November 26, 2009
My fifth Typography project this semester was to design a 4×16 inch (meant to be folded into 4 sections) typographic poster representing a song. I chose a song called TV Set by The Cramps.
This project is set primarily in American Typewriter along with a few words in Franklin Gothic and a decorative font named Feast of Flesh. The name of the band is in Feast of Flesh as well and the Title of the song is in Banco LT Regular. I choose American Typewriter because I think it is reminiscent of something you might see in a ransom note. It is impersonal without being devoid of “flavor.” I choose Franklin Gothic as a second type family because it is a sans serif and provides a nice contrast in select places.
The composition loosely progresses from left to right in the same order as the lyrics, growing slightly more jumbled and chaotic toward the end, just as the song does.
November 9, 2009
The fourth project for my Typography class was to design an informative poster about either a typeface or a type designer. I decided to do a poster about my favorite personality in the design world: the incorrigible typomaniac, Erik Spiekermann.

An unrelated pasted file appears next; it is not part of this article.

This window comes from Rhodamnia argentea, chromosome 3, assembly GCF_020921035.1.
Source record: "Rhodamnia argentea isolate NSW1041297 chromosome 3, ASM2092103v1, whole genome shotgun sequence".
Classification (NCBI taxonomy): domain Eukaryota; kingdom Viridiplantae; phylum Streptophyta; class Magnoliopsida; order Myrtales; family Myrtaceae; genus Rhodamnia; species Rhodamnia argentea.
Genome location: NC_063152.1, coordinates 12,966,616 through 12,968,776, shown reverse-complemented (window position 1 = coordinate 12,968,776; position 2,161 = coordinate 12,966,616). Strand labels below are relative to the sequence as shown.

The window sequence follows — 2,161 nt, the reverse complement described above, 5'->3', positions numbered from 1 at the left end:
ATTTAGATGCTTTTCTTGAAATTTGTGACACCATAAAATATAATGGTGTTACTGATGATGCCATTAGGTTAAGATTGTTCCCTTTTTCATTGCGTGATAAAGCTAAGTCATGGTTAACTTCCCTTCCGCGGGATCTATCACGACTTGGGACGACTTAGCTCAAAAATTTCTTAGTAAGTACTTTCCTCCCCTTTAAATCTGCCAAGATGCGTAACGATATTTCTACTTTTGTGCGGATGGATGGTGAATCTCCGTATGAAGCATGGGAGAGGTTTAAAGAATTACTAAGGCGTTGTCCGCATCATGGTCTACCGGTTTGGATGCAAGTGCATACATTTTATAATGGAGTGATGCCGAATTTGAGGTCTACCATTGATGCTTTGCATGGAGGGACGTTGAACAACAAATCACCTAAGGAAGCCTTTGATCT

Erik Spiekermann’s designs tend to be very clean and well organized so I started this project with a few very simple sketches of basic grid layouts. Since Spiekermann is such a typomanic, and because this was a typography project, I knew I wanted to focus primarily on the type. 26 letters along with 10 numbers splits up nicely into a 9×4 grid. This seemed a good place to start from.
Once I had the basic layout of the type, I collected a few Spiekermann quotes and started looking for ways to incorporate them into the overall grid of type. I soon realized that spreading a quote out over the whole grid of letters was not only impractical, but would lead to a cluttered design. Instead, I only incorporated the name and phrase “typomaniac”.
The poster is set in Spiekermann’s typeface, ITC Officina, in a combination of Serif and Sans Serif. The text for the bio is directly from Spiekermann’s own website.